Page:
Home interior shoot; Lens size considerations and lighting tips.

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I have a couple of opportunities coming up to shoot some very nicely decorated home interiors for practice. I say practice as I am not expecting payment since I have never done this, although have always wanted to. One of the homes features some promienent antiques, and the other one is a very old historical house being renovated for living in by the owner as well as for tours. Since my smallest nice lens is a 135mm, I'm thinking of getting something like a (used) 90mm or 75mm lens for my Super Graphic, which will barely take a 65. I'm really not interested in using a center filter, so I would suspect the 75 would be too wide. For those that have shot interiors, what lens sizes do you find practical for homes in the smaller than mansion size.

Second, I have 3ea 1200 watt strobes and one Nikon SB24 (GN about 220) on a slave that can be hidden. I have two 24x36" softboxes. I will read everything I can in preperation as far as the lighting is concerned, (and practice at home), but are there any hints you can pass along or things to especially watch out for. I suspect window light will be my main concern. I do have a polaroid back.

I'll probably shoot Astia pushed 1 stop, but have thought about taking some Fuji RTP 64 for ambient interior light "mood" shots. Thoughts?

-- Wayne Crider (waynec@apt.net), October 01, 2000


For residential interiors, my preference is to use a 90mm over a wider lens but in reality it is the space that will determine your lens choice. If you can't get a deep enough f-stop with a single 'pop' of the strobes I suggest you try determining what the exposure length should be for the ambient light (the existing interior lights and the daylight lit scenes through the window, and then dividing that length of time by the number of 'pops' you'll need to and multiple exposing.

For example: The ambient light at f/22 dictates a two second exposure and you determine you'll need to fire the strobes 4 times to bring up the flash lit portion of the photo to whwere you want it. Make 4 half second exposures (4 x .5 = 2 seconds) with time in between the exposures for the flashes to fully recycle. My experience is that when doing this it is often advisable to figure that you'll need anywhere from 1/2 stop to a full stop more exposure than is indicated by the Polaroid (assuming Polaroid is the same ISO as the film). You might want to consider renting a couple of Chimera lanterns (a 360 degree soft box) or using translucent umbrellas and shooting the light through the backside of the umbrella for better light distribution.

-- Ellis Vener (evphoto@insync.net), October 01, 2000.

I have a 47, 65 & 90. Wouldn't want to do without the 65 & 90 but could manage without the 47. I use center filters on all of them. I have used tungsten film to use in tungsten light. The images look ok but are not nearly as warm as the results are when using daylight balanced film combined with flash & some ambient tungsten. The tungsten film & light look technically good but do not give the warmth as with the daylight film, flash & ambient tungsten.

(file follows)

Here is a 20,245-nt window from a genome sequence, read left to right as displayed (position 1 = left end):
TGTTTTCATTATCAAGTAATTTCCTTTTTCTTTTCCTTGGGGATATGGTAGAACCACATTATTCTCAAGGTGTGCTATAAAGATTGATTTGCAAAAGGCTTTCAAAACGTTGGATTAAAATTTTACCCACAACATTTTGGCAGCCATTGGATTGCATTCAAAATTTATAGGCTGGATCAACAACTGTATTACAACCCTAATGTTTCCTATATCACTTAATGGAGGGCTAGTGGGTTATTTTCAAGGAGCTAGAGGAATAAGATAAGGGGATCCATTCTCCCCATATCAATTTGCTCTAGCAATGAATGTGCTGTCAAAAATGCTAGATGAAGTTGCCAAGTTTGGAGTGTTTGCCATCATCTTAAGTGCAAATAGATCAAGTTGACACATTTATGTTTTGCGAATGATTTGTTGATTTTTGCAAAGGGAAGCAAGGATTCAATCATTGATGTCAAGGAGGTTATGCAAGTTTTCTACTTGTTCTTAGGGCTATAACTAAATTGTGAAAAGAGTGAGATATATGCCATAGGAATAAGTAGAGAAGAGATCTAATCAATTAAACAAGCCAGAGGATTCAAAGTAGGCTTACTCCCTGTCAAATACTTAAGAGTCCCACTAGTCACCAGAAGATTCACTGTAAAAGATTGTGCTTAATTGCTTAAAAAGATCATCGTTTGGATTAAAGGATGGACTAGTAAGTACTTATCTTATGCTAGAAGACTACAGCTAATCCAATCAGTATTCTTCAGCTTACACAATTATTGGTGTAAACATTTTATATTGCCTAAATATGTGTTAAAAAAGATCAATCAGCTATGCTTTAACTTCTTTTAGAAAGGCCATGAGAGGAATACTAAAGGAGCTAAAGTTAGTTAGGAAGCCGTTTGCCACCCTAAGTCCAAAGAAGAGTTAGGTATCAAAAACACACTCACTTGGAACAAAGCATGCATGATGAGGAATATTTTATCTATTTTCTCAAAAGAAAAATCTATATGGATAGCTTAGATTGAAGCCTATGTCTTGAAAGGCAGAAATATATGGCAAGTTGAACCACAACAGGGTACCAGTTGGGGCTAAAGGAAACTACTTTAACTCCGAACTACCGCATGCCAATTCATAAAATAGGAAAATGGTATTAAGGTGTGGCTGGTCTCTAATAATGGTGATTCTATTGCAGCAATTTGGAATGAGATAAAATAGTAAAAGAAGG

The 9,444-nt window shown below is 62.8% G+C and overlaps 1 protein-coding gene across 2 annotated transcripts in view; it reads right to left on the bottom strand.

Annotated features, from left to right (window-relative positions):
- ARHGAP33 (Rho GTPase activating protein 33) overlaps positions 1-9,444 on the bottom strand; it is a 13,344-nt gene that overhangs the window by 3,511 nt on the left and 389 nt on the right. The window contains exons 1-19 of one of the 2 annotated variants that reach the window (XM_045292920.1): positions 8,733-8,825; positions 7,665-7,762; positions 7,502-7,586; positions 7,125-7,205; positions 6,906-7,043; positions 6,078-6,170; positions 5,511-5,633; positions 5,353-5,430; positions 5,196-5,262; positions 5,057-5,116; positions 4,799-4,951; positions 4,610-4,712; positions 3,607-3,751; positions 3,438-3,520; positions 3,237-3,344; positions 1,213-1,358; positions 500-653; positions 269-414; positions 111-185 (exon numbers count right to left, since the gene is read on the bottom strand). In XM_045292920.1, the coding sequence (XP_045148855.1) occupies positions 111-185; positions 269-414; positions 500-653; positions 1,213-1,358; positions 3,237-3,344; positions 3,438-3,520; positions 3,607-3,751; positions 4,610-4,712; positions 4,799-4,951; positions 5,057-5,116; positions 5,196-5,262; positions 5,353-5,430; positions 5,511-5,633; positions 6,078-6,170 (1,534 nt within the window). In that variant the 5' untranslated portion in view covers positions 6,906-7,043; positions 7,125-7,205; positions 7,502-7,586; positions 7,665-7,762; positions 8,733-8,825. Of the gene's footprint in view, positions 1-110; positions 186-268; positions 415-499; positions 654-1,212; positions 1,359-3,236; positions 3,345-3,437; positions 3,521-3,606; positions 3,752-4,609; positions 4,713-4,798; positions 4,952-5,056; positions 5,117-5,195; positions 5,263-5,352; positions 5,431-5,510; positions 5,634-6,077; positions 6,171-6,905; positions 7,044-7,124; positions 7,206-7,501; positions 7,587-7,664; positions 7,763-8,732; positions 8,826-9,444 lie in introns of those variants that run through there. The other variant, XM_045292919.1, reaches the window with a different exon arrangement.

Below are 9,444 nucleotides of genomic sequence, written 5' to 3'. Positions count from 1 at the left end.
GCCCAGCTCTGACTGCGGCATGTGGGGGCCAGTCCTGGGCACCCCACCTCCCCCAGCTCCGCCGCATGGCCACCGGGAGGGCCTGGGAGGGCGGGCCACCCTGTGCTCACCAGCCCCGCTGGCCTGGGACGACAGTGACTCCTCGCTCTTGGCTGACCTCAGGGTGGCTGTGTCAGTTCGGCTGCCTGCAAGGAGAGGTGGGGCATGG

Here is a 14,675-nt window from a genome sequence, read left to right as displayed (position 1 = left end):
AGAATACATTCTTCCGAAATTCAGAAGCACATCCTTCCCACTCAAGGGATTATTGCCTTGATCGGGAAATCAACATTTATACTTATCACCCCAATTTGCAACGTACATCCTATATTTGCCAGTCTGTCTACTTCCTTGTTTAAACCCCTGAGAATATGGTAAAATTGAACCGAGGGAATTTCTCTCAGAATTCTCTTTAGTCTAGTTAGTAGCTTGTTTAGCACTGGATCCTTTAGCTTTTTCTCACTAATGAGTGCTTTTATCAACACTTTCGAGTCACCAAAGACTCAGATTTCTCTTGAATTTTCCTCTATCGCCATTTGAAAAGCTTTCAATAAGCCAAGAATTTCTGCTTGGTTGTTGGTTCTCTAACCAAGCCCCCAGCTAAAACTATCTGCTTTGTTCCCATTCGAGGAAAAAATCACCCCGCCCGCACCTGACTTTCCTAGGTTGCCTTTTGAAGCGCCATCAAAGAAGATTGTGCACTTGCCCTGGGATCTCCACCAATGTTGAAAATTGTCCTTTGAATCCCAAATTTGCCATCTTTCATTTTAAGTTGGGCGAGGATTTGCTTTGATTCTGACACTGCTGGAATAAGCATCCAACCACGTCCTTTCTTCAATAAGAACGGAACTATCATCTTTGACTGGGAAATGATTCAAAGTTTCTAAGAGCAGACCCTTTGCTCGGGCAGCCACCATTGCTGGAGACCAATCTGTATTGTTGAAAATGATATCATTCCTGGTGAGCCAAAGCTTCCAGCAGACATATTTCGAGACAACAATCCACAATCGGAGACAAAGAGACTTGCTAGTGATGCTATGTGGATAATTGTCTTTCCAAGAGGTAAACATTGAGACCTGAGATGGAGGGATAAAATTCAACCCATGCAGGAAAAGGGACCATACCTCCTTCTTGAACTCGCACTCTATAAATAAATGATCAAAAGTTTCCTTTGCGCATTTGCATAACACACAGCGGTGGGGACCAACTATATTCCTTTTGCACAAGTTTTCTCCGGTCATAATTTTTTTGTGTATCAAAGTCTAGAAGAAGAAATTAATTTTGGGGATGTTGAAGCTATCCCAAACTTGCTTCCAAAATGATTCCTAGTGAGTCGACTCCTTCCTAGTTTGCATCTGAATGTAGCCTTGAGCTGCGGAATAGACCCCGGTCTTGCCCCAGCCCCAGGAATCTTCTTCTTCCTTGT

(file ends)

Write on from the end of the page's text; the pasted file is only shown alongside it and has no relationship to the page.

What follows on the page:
-- guy (guymanderson@msn.com), October 02, 2000.

I've found that the smaller the home, the wider the lens you'll need. This is because you often can't move back very far. I use a 65 and a 90 without center filters, and there is no problem. You'll probably need to do several Polaroid tests to get the lighting just right, eliminating unwanted shadows and reflections. If you're going to mix tungsten lighting with strobe light, EPN is said to be the most forgiving film for mixed lighting.

-- Stewart Ethier (s_ethier@parkcity.net), October 02, 2000.

For interiors I use 58, 72, 90, 110, and use CF on 58 most of the time, and only on the 72 if using significant movements. I've used a 47 in the past, but find it way too wide for most uses. I try my best to stay at 72 and longer. I agree with the previous comment about the smaller the house, the shorter the lens. The big trick is finding the shot, and not believing that you have to show everything in the photo. Many clients typically think they really want that wide angle view, but a better shot can sometimes be had by using a longer lens and implying what isn't in the shot. I'm not aware of any transparency films which have the mixed lighting forgiveness of print films like NPS. As a back-up, I always shoot one or two sheets of NPS/NPL. Some halogens going a bit warm on daylight film I find OK, but regular household bulbs end up with a sickly almost orange color. If lights are on in the shot, it is usually just to make it look like the lights are on, and those lights usually provide an insignificant amount of light towards the total exposure (e.g. out of a 30 sec. exposure, the lights might be on for just 1 or 2 seconds). Of course, the only rule is that there aren't any rules. The situation and desired results dictates the approach.

-- Larry Huppert (Larry.Huppert@mail.com), October 04, 2000.

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